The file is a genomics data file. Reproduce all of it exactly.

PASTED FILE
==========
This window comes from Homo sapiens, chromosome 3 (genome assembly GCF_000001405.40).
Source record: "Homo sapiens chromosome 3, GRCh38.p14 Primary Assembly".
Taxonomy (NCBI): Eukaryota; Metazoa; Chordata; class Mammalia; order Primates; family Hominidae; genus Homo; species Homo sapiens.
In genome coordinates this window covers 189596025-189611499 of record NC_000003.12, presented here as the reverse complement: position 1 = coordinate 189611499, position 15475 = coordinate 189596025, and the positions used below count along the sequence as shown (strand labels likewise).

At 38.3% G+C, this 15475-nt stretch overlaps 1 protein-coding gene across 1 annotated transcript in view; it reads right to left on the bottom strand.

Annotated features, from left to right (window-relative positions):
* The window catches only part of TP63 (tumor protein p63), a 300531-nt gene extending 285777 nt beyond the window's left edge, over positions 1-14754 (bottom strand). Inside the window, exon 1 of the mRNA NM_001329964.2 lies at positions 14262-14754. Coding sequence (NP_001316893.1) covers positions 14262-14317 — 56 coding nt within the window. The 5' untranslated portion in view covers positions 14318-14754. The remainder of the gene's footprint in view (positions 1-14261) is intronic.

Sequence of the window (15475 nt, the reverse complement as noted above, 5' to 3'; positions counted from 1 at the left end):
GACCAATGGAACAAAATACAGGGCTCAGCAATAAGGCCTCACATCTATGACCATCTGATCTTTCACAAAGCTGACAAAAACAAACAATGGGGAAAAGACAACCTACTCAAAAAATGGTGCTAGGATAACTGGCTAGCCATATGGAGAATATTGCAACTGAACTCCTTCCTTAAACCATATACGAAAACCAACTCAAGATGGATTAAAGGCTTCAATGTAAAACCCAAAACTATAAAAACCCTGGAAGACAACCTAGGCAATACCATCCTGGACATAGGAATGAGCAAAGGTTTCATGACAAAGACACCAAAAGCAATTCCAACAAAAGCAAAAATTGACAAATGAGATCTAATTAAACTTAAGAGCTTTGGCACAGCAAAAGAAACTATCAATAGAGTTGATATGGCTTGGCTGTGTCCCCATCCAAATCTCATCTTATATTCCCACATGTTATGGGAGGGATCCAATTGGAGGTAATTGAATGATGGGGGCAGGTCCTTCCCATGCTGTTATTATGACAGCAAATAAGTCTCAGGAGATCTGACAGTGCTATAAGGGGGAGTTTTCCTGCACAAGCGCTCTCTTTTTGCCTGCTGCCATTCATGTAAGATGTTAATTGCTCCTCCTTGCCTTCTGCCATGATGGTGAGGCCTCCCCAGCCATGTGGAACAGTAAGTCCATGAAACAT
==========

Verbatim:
This window comes from Homo sapiens, chromosome 3 (genome assembly GCF_000001405.40).
Source record: "Homo sapiens chromosome 3, GRCh38.p14 Primary Assembly".
Taxonomy (NCBI): Eukaryota; Metazoa; Chordata; class Mammalia; order Primates; family Hominidae; genus Homo; species Homo sapiens.
In genome coordinates this window covers 189596025-189611499 of record NC_000003.12, presented here as the reverse complement: position 1 = coordinate 189611499, position 15475 = coordinate 189596025, and the positions used below count along the sequence as shown (strand labels likewise).

At 38.3% G+C, this 15475-nt stretch overlaps 1 protein-coding gene across 1 annotated transcript in view; it reads right to left on the bottom strand.

Annotated features, from left to right (window-relative positions):
* The window catches only part of TP63 (tumor protein p63), a 300531-nt gene extending 285777 nt beyond the window's left edge, over positions 1-14754 (bottom strand). Inside the window, exon 1 of the mRNA NM_001329964.2 lies at positions 14262-14754. Coding sequence (NP_001316893.1) covers positions 14262-14317 — 56 coding nt within the window. The 5' untranslated portion in view covers positions 14318-14754. The remainder of the gene's footprint in view (positions 1-14261) is intronic.

Sequence of the window (15475 nt, the reverse complement as noted above, 5' to 3'; positions counted from 1 at the left end):
GACCAATGGAACAAAATACAGGGCTCAGCAATAAGGCCTCACATCTATGACCATCTGATCTTTCACAAAGCTGACAAAAACAAACAATGGGGAAAAGACAACCTACTCAAAAAATGGTGCTAGGATAACTGGCTAGCCATATGGAGAATATTGCAACTGAACTCCTTCCTTAAACCATATACGAAAACCAACTCAAGATGGATTAAAGGCTTCAATGTAAAACCCAAAACTATAAAAACCCTGGAAGACAACCTAGGCAATACCATCCTGGACATAGGAATGAGCAAAGGTTTCATGACAAAGACACCAAAAGCAATTCCAACAAAAGCAAAAATTGACAAATGAGATCTAATTAAACTTAAGAGCTTTGGCACAGCAAAAGAAACTATCAATAGAGTTGATATGGCTTGGCTGTGTCCCCATCCAAATCTCATCTTATATTCCCACATGTTATGGGAGGGATCCAATTGGAGGTAATTGAATGATGGGGGCAGGTCCTTCCCATGCTGTTATTATGACAGCAAATAAGTCTCAGGAGATCTGACAGTGCTATAAGGGGGAGTTTTCCTGCACAAGCGCTCTCTTTTTGCCTGCTGCCATTCATGTAAGATGTTAATTGCTCCTCCTTGCCTTCTGCCATGATGGTGAGGCCTCCCCAGCCATGTGGAACAGTAAGTCCATGAAACAT